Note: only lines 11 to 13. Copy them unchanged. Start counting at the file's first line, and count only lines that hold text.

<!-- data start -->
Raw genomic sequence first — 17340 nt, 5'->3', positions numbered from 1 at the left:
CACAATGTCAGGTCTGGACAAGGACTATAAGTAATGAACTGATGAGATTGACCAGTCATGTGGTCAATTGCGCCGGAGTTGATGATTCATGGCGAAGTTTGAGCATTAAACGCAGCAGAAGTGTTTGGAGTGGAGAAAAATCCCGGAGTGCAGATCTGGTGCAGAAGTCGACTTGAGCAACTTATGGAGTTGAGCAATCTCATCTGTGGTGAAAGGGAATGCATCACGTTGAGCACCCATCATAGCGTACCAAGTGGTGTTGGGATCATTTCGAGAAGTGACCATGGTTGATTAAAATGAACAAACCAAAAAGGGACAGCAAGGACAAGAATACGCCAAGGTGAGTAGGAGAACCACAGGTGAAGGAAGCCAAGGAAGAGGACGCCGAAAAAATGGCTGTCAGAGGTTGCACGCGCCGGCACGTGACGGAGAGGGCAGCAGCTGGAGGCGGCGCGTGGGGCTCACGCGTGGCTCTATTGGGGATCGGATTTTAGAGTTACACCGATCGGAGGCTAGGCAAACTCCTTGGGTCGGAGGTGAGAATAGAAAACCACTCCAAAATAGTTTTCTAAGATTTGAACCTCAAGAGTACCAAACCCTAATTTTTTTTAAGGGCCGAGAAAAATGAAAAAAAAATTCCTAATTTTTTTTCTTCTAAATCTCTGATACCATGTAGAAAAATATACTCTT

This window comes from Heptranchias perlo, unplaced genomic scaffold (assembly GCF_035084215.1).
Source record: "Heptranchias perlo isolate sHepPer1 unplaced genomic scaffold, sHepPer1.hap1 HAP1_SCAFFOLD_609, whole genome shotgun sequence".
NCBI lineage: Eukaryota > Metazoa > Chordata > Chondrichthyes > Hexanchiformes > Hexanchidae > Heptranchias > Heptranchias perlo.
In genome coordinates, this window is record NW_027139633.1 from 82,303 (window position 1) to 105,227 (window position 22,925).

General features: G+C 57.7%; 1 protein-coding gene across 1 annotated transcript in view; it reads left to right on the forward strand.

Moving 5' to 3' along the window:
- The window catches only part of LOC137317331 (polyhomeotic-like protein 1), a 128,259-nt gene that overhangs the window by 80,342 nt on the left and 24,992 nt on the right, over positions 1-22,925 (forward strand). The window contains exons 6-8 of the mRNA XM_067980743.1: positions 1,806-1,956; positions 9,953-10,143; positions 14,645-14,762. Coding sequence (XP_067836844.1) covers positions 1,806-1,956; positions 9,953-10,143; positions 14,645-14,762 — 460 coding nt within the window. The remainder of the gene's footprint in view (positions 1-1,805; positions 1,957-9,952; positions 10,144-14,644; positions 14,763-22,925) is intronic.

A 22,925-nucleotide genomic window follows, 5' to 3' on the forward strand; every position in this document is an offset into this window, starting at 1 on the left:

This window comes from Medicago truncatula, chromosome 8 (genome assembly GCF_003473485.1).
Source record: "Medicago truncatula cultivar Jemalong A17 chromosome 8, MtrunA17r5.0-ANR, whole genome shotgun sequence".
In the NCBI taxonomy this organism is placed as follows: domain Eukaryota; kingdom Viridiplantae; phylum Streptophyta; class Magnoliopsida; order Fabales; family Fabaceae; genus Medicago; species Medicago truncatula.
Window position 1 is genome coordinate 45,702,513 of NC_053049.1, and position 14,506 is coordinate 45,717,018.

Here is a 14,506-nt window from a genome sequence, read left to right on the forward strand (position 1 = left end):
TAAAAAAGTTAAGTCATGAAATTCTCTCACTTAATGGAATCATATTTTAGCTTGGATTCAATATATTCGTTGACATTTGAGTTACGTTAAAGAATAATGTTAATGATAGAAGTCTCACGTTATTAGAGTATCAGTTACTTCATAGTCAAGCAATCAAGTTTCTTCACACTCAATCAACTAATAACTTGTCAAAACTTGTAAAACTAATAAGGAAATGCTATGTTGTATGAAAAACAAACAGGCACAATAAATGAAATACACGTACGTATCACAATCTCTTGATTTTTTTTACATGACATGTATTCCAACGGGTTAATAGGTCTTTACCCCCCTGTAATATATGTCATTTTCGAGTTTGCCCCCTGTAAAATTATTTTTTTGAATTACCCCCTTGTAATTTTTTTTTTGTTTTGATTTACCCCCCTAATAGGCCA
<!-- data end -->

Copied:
This window comes from Medicago truncatula, chromosome 8 (genome assembly GCF_003473485.1).
Source record: "Medicago truncatula cultivar Jemalong A17 chromosome 8, MtrunA17r5.0-ANR, whole genome shotgun sequence".
In the NCBI taxonomy this organism is placed as follows: domain Eukaryota; kingdom Viridiplantae; phylum Streptophyta; class Magnoliopsida; order Fabales; family Fabaceae; genus Medicago; species Medicago truncatula.